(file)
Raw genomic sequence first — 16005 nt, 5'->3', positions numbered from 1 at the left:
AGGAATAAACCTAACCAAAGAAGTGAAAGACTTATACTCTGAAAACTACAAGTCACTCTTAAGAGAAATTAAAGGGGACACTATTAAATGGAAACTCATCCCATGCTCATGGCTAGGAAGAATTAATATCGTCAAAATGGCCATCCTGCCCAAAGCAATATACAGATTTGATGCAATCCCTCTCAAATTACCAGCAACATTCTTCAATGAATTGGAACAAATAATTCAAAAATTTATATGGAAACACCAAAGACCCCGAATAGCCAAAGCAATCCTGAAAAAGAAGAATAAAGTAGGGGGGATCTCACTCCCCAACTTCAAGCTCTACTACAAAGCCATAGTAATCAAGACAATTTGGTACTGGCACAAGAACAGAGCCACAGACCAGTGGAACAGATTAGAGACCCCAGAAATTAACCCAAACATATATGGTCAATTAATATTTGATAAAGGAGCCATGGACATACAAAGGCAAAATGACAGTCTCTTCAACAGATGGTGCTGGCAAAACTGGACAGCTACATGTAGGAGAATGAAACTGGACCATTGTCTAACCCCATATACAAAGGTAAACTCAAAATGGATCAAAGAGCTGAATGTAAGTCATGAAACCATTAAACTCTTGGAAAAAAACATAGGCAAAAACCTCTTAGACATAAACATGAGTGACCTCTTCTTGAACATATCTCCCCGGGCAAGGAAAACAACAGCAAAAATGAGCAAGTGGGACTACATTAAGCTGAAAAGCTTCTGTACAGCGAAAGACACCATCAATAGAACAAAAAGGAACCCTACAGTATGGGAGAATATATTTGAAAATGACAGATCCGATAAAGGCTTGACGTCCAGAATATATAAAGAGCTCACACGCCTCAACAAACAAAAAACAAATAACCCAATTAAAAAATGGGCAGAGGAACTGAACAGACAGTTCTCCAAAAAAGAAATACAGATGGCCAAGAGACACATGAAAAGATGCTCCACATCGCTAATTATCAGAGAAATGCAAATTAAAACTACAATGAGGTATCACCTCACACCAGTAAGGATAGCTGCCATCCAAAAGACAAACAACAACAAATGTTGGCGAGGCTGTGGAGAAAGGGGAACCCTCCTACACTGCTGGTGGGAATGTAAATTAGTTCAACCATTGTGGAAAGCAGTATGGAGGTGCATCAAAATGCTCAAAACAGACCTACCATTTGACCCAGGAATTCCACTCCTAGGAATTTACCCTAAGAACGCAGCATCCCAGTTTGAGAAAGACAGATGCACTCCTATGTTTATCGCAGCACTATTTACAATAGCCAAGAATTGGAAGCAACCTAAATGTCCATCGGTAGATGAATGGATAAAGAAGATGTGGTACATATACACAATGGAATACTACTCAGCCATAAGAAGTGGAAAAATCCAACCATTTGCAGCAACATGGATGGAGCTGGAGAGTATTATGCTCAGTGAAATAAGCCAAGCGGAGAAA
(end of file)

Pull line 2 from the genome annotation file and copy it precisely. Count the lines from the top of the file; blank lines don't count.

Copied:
AGGAATAAACCTAACCAAAGAAGTGAAAGACTTATACTCTGAAAACTACAAGTCACTCTTAAGAGAAATTAAAGGGGACACTATTAAATGGAAACTCATCCCATGCTCATGGCTAGGAAGAATTAATATCGTCAAAATGGCCATCCTGCCCAAAGCAATATACAGATTTGATGCAATCCCTCTCAAATTACCAGCAACATTCTTCAATGAATTGGAACAAATAATTCAAAAATTTATATGGAAACACCAAAGACCCCGAATAGCCAAAGCAATCCTGAAAAAGAAGAATAAAGTAGGGGGGATCTCACTCCCCAACTTCAAGCTCTACTACAAAGCCATAGTAATCAAGACAATTTGGTACTGGCACAAGAACAGAGCCACAGACCAGTGGAACAGATTAGAGACCCCAGAAATTAACCCAAACATATATGGTCAATTAATATTTGATAAAGGAGCCATGGACATACAAAGGCAAAATGACAGTCTCTTCAACAGATGGTGCTGGCAAAACTGGACAGCTACATGTAGGAGAATGAAACTGGACCATTGTCTAACCCCATATACAAAGGTAAACTCAAAATGGATCAAAGAGCTGAATGTAAGTCATGAAACCATTAAACTCTTGGAAAAAAACATAGGCAAAAACCTCTTAGACATAAACATGAGTGACCTCTTCTTGAACATATCTCCCCGGGCAAGGAAAACAACAGCAAAAATGAGCAAGTGGGACTACATTAAGCTGAAAAGCTTCTGTACAGCGAAAGACACCATCAATAGAACAAAAAGGAACCCTACAGTATGGGAGAATATATTTGAAAATGACAGATCCGATAAAGGCTTGACGTCCAGAATATATAAAGAGCTCACACGCCTCAACAAACAAAAAACAAATAACCCAATTAAAAAATGGGCAGAGGAACTGAACAGACAGTTCTCCAAAAAAGAAATACAGATGGCCAAGAGACACATGAAAAGATGCTCCACATCGCTAATTATCAGAGAAATGCAAATTAAAACTACAATGAGGTATCACCTCACACCAGTAAGGATAGCTGCCATCCAAAAGACAAACAACAACAAATGTTGGCGAGGCTGTGGAGAAAGGGGAACCCTCCTACACTGCTGGTGGGAATGTAAATTAGTTCAACCATTGTGGAAAGCAGTATGGAGGTGCATCAAAATGCTCAAAACAGACCTACCATTTGACCCAGGAATTCCACTCCTAGGAATTTACCCTAAGAACGCAGCATCCCAGTTTGAGAAAGACAGATGCACTCCTATGTTTATCGCAGCACTATTTACAATAGCCAAGAATTGGAAGCAACCTAAATGTCCATCGGTAGATGAATGGATAAAGAAGATGTGGTACATATACACAATGGAATACTACTCAGCCATAAGAAGTGGAAAAATCCAACCATTTGCAGCAACATGGATGGAGCTGGAGAGTATTATGCTCAGTGAAATAAGCCAAGCGGAGAAA